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            Bullying, cyberbullying, and suicide.

            Empirical studies and some high-profile anecdotal cases have demonstrated a link between suicidal ideation and experiences with bullying victimization or offending. The current study examines the extent to which a nontraditional form of peer aggression--cyberbullying--is also related to suicidal ideation among adolescents. In 2007, a random sample of 1,963 middle-schoolers from one of the largest school districts in the United States completed a survey of Internet use and experiences. Youth who experienced traditional bullying or cyberbullying, as either an offender or a victim, had more suicidal thoughts and were more likely to attempt suicide than those who had not experienced such forms of peer aggression. Also, victimization was more strongly related to suicidal thoughts and behaviors than offending. The findings provide further evidence that adolescent peer aggression must be taken seriously both at school and at home, and suggest that a suicide prevention and intervention component is essential within comprehensive bullying response programs implemented in schools.
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              Cyberbullying: another main type of bullying?

              Cyberbullying has recently emerged as a new form of bullying and harassment. 360 adolescents (12-20 years), were surveyed to examine the nature and extent of cyberbullying in Swedish schools. Four categories of cyberbullying (by text message, email, phone call and picture/video clip) were examined in relation to age and gender, perceived impact, telling others, and perception of adults becoming aware of such bullying. There was a significant incidence of cyberbullying in lower secondary schools, less in sixth-form colleges. Gender differences were few. The impact of cyberbullying was perceived as highly negative for picture/video clip bullying. Cybervictims most often chose to either tell their friends or no one at all about the cyberbullying, so adults may not be aware of cyberbullying, and (apart from picture/video clip bullying) this is how it was perceived by pupils. Findings are discussed in relation to similarities and differences between cyberbullying and the more traditional forms of bullying.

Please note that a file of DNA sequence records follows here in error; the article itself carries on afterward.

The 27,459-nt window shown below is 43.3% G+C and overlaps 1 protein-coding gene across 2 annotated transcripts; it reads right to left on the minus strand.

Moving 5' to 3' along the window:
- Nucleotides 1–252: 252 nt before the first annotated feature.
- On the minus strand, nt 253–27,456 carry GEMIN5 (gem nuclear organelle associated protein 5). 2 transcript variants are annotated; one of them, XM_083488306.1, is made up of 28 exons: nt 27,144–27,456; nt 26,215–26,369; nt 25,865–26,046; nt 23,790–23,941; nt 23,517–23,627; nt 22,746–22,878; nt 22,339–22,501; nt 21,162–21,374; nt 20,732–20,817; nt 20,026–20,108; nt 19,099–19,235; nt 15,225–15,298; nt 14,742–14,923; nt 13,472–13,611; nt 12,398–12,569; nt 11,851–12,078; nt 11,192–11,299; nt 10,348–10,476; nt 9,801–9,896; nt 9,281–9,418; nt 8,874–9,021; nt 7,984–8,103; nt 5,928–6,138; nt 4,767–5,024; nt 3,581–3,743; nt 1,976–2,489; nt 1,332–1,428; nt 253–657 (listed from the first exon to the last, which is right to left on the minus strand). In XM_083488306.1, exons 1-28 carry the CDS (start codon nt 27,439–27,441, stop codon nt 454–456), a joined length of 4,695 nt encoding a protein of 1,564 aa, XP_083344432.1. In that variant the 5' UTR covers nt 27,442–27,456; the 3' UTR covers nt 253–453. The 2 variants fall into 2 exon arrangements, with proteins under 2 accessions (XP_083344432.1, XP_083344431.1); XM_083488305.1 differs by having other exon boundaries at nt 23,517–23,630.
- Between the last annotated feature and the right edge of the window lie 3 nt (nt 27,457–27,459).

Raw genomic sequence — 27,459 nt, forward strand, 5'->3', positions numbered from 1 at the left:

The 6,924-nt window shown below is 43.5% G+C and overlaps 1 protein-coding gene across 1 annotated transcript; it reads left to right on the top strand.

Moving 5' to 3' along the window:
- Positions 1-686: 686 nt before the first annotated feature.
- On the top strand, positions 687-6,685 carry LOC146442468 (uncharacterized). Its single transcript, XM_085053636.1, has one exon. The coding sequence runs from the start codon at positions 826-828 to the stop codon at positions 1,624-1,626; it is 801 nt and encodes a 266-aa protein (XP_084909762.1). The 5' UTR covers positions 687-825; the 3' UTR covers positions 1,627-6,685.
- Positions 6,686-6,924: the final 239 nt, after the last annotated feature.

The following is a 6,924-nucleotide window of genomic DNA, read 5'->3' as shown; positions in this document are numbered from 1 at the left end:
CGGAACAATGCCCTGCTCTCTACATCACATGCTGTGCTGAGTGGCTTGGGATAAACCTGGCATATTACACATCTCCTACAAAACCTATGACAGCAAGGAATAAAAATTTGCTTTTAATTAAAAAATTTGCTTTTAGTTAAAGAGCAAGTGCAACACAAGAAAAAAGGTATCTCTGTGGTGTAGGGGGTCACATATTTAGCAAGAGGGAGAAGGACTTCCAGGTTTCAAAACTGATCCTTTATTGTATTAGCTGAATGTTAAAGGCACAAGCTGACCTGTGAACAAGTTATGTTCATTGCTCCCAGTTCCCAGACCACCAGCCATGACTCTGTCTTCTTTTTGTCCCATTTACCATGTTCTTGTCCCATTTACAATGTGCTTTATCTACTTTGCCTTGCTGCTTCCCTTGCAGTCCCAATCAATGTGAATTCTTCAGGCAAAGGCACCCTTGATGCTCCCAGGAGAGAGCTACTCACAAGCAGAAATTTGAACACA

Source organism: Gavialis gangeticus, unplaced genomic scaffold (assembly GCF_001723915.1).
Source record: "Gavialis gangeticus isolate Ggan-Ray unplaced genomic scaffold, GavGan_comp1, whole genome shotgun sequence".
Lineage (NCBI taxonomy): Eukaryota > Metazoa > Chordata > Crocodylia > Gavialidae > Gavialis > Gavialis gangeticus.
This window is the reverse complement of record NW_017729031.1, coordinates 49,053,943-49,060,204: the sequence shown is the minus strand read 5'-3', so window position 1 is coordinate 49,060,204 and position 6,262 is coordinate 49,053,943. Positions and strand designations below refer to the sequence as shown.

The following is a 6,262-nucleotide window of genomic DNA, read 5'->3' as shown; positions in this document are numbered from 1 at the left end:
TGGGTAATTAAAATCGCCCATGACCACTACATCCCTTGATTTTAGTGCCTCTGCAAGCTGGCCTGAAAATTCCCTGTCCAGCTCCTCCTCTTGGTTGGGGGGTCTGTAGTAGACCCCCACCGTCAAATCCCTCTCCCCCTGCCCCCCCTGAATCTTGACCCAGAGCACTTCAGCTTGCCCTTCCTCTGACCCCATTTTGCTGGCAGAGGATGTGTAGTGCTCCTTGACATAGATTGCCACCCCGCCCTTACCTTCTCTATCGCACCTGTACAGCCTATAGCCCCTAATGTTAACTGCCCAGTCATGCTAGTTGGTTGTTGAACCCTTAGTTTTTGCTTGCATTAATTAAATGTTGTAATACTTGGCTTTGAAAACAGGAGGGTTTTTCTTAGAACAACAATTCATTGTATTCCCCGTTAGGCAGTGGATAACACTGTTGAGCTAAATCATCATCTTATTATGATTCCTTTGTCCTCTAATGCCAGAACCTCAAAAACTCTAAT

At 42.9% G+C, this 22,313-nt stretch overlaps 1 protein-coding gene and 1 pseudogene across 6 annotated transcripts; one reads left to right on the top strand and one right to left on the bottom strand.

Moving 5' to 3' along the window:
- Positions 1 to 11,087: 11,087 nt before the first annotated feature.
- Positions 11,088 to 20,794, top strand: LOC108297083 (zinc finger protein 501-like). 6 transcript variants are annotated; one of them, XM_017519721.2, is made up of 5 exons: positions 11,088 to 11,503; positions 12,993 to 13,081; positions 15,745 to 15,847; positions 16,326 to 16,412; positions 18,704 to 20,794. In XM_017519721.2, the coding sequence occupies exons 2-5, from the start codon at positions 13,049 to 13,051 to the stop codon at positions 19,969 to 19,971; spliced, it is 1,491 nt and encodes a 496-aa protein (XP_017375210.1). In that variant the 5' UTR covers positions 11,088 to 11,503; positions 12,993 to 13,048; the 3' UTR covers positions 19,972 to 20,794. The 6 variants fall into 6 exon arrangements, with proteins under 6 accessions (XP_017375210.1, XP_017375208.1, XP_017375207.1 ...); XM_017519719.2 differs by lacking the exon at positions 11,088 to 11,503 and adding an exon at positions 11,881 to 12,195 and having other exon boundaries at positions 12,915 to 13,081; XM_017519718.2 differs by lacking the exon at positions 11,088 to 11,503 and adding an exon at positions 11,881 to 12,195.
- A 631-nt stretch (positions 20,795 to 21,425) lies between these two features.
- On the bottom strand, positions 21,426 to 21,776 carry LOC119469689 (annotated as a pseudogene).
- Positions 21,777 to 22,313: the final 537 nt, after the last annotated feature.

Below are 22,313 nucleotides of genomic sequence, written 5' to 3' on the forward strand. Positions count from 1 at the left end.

Author and article information

                075-753-9477 , am10312002@gmail.com
                BMC Public Health
                BMC Public Health
                BMC Public Health
                BioMed Central (London )
                28 May 2019
                28 May 2019
                : 19
                : 654
                [1 ]ISNI 0000 0004 0372 2033, GRID grid.258799.8, Department of Health Informatics, , Kyoto University School of Public Health, ; Yoshida Konoe-Cho, Sakyo-Ku, Kyoto, 〒606-8501 Japan